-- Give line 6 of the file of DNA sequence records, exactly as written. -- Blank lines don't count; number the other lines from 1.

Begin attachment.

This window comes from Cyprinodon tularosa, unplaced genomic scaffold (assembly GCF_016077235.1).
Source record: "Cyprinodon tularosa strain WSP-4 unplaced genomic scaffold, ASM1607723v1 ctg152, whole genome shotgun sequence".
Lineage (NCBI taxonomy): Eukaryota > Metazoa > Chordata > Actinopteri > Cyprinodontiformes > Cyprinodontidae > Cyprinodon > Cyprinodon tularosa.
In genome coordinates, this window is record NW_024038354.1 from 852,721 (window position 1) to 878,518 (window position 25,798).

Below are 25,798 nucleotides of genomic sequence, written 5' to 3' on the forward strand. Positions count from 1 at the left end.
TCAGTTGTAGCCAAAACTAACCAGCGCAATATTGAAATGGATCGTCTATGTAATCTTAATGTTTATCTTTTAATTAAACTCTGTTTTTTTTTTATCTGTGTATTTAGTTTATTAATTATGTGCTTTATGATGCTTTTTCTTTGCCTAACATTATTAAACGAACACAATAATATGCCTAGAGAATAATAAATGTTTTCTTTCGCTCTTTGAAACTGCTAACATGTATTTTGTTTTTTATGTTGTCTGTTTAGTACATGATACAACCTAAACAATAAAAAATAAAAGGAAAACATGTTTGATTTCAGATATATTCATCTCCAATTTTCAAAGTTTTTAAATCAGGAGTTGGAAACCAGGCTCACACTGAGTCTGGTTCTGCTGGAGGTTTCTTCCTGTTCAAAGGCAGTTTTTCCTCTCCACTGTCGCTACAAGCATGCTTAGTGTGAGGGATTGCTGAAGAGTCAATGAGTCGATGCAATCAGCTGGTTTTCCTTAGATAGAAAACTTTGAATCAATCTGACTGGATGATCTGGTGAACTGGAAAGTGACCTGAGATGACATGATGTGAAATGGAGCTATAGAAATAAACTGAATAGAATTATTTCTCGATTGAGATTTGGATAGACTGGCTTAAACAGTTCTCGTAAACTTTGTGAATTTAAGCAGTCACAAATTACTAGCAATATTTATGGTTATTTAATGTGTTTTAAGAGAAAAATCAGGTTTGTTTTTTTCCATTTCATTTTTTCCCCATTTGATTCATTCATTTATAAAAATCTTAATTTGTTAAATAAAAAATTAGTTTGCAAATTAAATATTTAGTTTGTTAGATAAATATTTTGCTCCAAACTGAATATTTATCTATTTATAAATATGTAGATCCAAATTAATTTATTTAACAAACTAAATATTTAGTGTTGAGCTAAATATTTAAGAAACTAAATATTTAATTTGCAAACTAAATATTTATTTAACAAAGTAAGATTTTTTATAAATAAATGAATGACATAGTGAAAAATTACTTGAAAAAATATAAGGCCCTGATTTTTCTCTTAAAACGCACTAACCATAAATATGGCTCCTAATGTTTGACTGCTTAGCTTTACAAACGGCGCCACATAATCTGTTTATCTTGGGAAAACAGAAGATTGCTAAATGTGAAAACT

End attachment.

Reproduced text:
TCAGTTGTAGCCAAAACTAACCAGCGCAATATTGAAATGGATCGTCTATGTAATCTTAATGTTTATCTTTTAATTAAACTCTGTTTTTTTTTTATCTGTGTATTTAGTTTATTAATTATGTGCTTTATGATGCTTTTTCTTTGCCTAACATTATTAAACGAACACAATAATATGCCTAGAGAATAATAAATGTTTTCTTTCGCTCTTTGAAACTGCTAACATGTATTTTGTTTTTTATGTTGTCTGTTTAGTACATGATACAACCTAAACAATAAAAAATAAAAGGAAAACATGTTTGATTTCAGATATATTCATCTCCAATTTTCAAAGTTTTTAAATCAGGAGTTGGAAACCAGGCTCACACTGAGTCTGGTTCTGCTGGAGGTTTCTTCCTGTTCAAAGGCAGTTTTTCCTCTCCACTGTCGCTACAAGCATGCTTAGTGTGAGGGATTGCTGAAGAGTCAATGAGTCGATGCAATCAGCTGGTTTTCCTTAGATAGAAAACTTTGAATCAATCTGACTGGATGATCTGGTGAACTGGAAAGTGACCTGAGATGACATGATGTGAAATGGAGCTATAGAAATAAACTGAATAGAATTATTTCTCGATTGAGATTTGGATAGACTGGCTTAAACAGTTCTCGTAAACTTTGTGAATTTAAGCAGTCACAAATTACTAGCAATATTTATGGTTATTTAATGTGTTTTAAGAGAAAAATCAGGTTTGTTTTTTTCCATTTCATTTTTTCCCCATTTGATTCATTCATTTATAAAAATCTTAATTTGTTAAATAAAAAATTAGTTTGCAAATTAAATATTTAGTTTGTTAGATAAATATTTTGCTCCAAACTGAATATTTATCTATTTATAAATATGTAGATCCAAATTAATTTATTTAACAAACTAAATATTTAGTGTTGAGCTAAATATTTAAGAAACTAAATATTTAATTTGCAAACTAAATATTTATTTAACAAAGTAAGATTTTTTATAAATAAATGAATGACATAGTGAAAAATTACTTGAAAAAATATAAGGCCCTGATTTTTCTCTTAAAACGCACTAACCATAAATATGGCTCCTAATGTTTGACTGCTTAGCTTTACAAACGGCGCCACATAATCTGTTTATCTTGGGAAAACAGAAGATTGCTAAATGTGAAAACT